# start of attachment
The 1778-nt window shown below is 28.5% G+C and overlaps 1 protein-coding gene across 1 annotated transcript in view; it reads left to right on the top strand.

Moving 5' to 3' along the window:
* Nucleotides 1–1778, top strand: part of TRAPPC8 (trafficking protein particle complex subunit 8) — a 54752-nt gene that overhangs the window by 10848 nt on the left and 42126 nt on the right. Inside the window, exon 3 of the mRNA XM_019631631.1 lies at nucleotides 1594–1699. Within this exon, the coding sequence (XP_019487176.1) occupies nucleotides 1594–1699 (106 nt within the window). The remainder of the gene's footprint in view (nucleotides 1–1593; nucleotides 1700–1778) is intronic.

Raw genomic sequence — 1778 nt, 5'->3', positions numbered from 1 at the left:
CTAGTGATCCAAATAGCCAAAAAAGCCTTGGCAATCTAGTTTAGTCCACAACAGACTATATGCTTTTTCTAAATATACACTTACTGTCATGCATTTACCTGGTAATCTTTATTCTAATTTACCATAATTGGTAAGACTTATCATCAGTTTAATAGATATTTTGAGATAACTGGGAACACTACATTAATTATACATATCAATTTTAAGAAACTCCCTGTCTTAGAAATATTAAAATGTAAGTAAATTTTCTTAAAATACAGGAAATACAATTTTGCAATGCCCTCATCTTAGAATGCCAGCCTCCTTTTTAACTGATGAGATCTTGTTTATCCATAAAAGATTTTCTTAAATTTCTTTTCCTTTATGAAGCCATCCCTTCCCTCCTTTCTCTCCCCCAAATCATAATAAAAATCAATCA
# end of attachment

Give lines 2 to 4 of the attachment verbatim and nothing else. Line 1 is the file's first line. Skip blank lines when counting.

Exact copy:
Moving 5' to 3' along the window:
* Nucleotides 1–1778, top strand: part of TRAPPC8 (trafficking protein particle complex subunit 8) — a 54752-nt gene that overhangs the window by 10848 nt on the left and 42126 nt on the right. Inside the window, exon 3 of the mRNA XM_019631631.1 lies at nucleotides 1594–1699. Within this exon, the coding sequence (XP_019487176.1) occupies nucleotides 1594–1699 (106 nt within the window). The remainder of the gene's footprint in view (nucleotides 1–1593; nucleotides 1700–1778) is intronic.

Raw genomic sequence — 1778 nt, 5'->3', positions numbered from 1 at the left: